What are the types of vegan diets?

Vegan diets break down into several sub-categories. These are the most common:

Regular vegan

Whether motivated by ethical or health reasons, typical vegans abstain from all types of animal products. This is the largest category of vegan diets.

Raw food vegan

This group eats no animal products and does not cook their food. To be considered raw, food can’t be heated above 118°F. Raw food is also non-pasteurized and minimally refined. 

Whole-food plant-based vegan

This group sticks to whole, unprocessed foods, avoiding common vegan ingredients like commercial vegan cheese and frozen food products. Some members of this group include all oils in the definition of processed food and exclude them from their diet as well.  

Keto or low-carb vegan

The usual keto diet is full of meat. On a vegan keto diet, you eliminate almost all carbs and focus on plant-based proteins (like tofu, seitan, and tempeh) and healthy plant-based fats like the omega-3 fatty acids found in flaxseed. 

What are the benefits of a vegan diet?

Many people have improved their heart health on a vegan diet. Research shows that diets high in plants and low in animal products can cut your risk of heart disease and type 2 diabetes. When you eat vegan, you eliminate the primary sources of saturated fat (meat, butter, cheese), which are known to increase cholesterol. When it comes to weight, studies also suggest those following a vegan diet are more likely to have a healthier body mass index (BMI) compared to their omnivore peers.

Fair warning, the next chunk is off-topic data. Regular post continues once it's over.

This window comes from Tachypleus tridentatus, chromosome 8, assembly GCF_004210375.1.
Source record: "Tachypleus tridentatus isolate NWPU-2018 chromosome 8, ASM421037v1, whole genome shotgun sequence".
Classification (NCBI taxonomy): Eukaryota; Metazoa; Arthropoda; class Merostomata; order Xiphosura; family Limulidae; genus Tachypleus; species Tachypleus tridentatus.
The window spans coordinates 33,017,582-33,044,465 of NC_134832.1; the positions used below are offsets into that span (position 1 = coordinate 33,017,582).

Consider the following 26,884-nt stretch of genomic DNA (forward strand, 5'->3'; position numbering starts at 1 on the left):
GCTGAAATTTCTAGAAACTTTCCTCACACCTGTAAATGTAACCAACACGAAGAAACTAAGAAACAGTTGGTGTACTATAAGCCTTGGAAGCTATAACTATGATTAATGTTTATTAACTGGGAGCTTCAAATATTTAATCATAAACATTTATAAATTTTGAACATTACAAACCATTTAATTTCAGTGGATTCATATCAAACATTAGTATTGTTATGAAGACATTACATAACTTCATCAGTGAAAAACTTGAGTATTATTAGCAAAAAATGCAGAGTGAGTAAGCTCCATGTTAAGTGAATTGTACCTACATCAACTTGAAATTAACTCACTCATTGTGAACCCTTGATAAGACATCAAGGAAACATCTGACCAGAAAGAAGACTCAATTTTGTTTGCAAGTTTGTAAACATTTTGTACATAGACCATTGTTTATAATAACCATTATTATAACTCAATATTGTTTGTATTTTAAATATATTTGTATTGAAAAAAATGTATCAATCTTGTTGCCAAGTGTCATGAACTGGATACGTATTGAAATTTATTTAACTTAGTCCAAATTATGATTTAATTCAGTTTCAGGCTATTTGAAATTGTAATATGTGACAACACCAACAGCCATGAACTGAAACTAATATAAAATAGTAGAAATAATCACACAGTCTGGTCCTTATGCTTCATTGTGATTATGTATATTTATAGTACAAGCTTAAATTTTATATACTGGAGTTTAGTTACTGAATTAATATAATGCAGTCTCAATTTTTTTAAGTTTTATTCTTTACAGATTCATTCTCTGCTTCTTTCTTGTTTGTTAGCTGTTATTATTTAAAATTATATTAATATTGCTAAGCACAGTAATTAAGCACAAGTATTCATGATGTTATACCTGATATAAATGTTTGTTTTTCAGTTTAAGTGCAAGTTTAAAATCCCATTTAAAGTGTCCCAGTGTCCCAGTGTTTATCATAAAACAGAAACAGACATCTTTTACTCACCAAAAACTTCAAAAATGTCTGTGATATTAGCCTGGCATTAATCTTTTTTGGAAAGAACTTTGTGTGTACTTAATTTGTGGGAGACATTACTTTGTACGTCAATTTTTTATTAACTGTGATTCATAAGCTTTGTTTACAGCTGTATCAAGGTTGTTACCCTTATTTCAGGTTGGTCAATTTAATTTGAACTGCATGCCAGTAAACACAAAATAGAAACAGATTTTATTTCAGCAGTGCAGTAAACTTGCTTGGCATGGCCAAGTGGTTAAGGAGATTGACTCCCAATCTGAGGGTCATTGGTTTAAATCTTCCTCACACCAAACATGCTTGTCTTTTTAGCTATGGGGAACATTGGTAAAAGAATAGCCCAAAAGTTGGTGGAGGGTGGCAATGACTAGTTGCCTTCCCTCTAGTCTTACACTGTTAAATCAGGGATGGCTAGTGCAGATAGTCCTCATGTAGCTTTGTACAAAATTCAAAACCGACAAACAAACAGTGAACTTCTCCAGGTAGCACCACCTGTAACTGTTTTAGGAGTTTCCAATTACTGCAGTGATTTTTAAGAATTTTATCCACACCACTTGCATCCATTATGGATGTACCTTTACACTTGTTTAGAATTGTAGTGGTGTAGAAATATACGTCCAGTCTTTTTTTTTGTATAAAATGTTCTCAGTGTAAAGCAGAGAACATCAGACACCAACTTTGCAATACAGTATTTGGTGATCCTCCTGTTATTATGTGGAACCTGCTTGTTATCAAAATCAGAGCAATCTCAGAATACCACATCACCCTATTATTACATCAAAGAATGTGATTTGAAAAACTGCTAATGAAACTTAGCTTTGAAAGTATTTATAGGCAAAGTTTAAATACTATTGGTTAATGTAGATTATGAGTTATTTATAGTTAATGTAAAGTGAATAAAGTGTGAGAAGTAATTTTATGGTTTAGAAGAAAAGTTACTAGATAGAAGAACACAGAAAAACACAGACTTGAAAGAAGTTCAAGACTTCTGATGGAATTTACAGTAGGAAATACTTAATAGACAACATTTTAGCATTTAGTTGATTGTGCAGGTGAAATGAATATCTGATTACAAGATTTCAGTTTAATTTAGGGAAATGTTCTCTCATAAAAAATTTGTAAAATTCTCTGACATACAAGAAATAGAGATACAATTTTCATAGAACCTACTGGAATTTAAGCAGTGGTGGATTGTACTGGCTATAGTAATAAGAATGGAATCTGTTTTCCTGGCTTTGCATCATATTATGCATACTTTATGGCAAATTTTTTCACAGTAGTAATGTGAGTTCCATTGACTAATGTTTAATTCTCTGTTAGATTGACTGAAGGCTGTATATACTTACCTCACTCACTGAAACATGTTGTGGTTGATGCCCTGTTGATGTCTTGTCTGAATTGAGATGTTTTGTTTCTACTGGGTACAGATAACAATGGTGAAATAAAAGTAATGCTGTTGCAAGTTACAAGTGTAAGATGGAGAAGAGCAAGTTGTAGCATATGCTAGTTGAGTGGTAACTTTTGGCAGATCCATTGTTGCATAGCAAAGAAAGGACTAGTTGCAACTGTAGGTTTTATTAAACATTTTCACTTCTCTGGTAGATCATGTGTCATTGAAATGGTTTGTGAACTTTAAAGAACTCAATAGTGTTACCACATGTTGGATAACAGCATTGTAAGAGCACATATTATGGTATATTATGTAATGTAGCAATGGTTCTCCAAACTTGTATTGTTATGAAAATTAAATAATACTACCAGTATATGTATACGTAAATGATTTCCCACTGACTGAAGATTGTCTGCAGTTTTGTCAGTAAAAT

Who is a vegan diet for?

Most people are good candidates for a vegan diet. This way of eating offers health benefits, especially if you're concerned about your heart health. If you're willing to put in the time and effort to plan and cook well-balanced meals containing all the nutrients you need, a vegan diet can be a great choice. It also appeals to animal rights advocates and people concerned about the environmental impact of animal farming. 

Because most packaged and prepared food isn’t vegan, you’ll have to cook for yourself. Following a vegan diet can make social situations involving food a challenge, so you might want to consider how comfortable you are being the odd person out at the table. If passing on your grandmother’s meatballs is unthinkable, a vegan diet might not be for you. However, there’s no reason you can’t get a lot of the benefits from a flexitarian diet featuring mostly plant foods. Even as an omnivore, the more plant-based meals you can eat, the better. 

Who should not go on a vegan diet?